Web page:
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ERIC Number: ED206076
Record Type: RIE
Publication Date: 1981-Apr
Pages: 26
Abstractor: N/A
Reference Count: 0
Educational Administration, the Technologization of Reason and the Management of Knowledge: Towards a Critical Theory.
Bates, Richard
An adequate theory of educational administration demands an emphasis on understanding rather than legitimation; the inclusion of qualitative as well as quantitative constructs; and the incorporation of philosophical concerns, especially those dealing with epistemology and ethics. Developments in the "new sociology" of education and in the ethnography of schooling offer the possibility of developing such a theory which would focus on the relationships between structures of knowledge and of control, the influence of educational administration in mediating such structures, and its impact on the processes of cultural negotiation and transmission. The new sociology of education claims that previous studies of education have failed to examine the assumptions that lay behind the sociological analysis of schooling. Over the past decade, a substantial body of ethnographic and observational data has become available that cannot be adequately interpreted within the currently dominant bureaucratic/organizational models of schooling. The established need to include assessments of people's understanding, aspirations, meanings, and interests in any analysis of educational organizations is clearly capable of amalgamation with the traditions of educational ethnography. The alternative theory, outlined here, might be based upon Weick's application of loose coupling to educational administration, with the addition of a cultural dimension. (Author/WD)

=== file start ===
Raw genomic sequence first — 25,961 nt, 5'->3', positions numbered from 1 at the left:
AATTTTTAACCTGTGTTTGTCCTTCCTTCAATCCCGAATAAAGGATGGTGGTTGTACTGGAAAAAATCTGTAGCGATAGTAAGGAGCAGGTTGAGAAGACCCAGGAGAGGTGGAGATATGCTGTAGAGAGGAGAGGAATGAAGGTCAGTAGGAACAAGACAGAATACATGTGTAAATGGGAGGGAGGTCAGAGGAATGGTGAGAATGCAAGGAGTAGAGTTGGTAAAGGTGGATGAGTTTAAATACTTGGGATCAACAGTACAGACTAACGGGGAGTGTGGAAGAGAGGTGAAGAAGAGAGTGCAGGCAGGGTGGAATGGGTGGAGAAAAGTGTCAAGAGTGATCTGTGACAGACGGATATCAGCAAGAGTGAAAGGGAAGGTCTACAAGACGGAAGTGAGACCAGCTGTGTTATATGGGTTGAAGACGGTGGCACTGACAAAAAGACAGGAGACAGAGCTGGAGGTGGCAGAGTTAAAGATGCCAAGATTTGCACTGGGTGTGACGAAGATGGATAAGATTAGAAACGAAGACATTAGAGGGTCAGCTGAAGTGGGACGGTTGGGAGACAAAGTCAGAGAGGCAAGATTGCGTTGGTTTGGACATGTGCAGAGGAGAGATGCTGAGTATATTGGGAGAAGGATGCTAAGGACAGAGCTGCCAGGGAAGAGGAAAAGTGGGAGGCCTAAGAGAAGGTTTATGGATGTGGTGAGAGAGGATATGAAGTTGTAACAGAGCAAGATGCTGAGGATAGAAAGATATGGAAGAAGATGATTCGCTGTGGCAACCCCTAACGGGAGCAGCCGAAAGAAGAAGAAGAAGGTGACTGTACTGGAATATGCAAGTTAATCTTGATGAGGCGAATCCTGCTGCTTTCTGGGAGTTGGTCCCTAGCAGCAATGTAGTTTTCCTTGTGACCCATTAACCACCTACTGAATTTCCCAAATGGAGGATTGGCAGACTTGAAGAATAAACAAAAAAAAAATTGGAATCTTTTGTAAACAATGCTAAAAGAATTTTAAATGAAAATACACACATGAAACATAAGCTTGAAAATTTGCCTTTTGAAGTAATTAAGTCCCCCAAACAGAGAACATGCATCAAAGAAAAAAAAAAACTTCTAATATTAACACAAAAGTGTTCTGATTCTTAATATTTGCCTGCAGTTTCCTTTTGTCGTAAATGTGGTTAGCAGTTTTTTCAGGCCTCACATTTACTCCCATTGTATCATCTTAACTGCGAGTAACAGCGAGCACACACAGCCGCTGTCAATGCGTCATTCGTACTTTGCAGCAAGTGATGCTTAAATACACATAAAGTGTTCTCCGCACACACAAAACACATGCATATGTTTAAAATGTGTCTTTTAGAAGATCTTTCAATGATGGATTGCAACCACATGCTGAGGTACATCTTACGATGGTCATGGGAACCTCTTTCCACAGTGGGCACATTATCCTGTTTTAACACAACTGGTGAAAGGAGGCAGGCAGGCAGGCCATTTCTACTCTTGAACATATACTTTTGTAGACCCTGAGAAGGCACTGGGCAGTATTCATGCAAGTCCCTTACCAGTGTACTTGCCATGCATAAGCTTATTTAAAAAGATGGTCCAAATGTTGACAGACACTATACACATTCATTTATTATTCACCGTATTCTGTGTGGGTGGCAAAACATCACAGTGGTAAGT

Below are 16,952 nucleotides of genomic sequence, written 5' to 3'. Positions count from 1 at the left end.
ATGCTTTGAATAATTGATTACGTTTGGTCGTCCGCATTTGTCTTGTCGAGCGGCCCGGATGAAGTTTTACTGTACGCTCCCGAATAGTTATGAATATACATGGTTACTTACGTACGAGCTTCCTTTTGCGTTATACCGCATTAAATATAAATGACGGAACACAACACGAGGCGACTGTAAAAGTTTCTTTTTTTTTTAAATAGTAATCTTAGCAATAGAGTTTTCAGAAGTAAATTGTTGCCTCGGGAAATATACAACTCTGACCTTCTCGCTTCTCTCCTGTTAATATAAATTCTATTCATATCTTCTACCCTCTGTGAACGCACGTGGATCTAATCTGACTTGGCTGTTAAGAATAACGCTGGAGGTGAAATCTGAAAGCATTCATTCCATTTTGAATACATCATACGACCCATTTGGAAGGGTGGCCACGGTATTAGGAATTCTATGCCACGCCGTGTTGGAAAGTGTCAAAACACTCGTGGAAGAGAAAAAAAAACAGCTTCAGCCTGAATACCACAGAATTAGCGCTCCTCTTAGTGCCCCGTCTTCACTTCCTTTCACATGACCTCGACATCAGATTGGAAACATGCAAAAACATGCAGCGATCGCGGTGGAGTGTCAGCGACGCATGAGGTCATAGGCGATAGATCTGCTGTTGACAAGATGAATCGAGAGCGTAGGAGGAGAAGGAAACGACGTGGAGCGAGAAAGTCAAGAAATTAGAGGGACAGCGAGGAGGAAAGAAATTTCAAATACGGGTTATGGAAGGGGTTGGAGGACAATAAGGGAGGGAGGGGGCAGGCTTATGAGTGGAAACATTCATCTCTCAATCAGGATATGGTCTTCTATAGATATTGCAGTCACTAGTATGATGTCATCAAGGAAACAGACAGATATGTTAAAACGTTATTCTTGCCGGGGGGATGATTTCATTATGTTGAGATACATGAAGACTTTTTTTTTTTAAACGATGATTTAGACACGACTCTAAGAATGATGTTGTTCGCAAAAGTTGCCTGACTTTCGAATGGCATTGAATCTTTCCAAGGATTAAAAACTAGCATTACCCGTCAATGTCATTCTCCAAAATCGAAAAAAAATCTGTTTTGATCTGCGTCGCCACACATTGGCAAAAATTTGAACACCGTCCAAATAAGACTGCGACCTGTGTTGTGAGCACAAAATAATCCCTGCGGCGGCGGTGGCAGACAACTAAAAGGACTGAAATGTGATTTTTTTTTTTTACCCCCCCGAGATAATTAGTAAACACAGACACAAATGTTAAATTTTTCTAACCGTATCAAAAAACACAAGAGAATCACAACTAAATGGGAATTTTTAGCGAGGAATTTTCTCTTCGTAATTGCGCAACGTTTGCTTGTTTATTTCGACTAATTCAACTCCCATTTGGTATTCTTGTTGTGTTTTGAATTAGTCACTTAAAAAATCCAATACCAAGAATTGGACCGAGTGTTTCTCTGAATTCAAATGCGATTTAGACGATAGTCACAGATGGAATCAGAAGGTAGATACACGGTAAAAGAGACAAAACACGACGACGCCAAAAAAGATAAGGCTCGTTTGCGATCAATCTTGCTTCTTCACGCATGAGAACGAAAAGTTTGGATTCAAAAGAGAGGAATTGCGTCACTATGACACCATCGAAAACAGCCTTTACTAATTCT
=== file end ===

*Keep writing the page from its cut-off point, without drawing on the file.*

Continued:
Publication Type: Speeches/Meeting Papers; Opinion Papers; Information Analyses
Education Level: N/A
Audience: N/A
Language: English
Sponsor: N/A
Authoring Institution: N/A
Identifiers: Loose Coupling Theory; New Sociology of Education
Note: Paper presented at the Annual Meeting of the American Educational Research Association (Los Angeles, CA, April 13-17, 1981).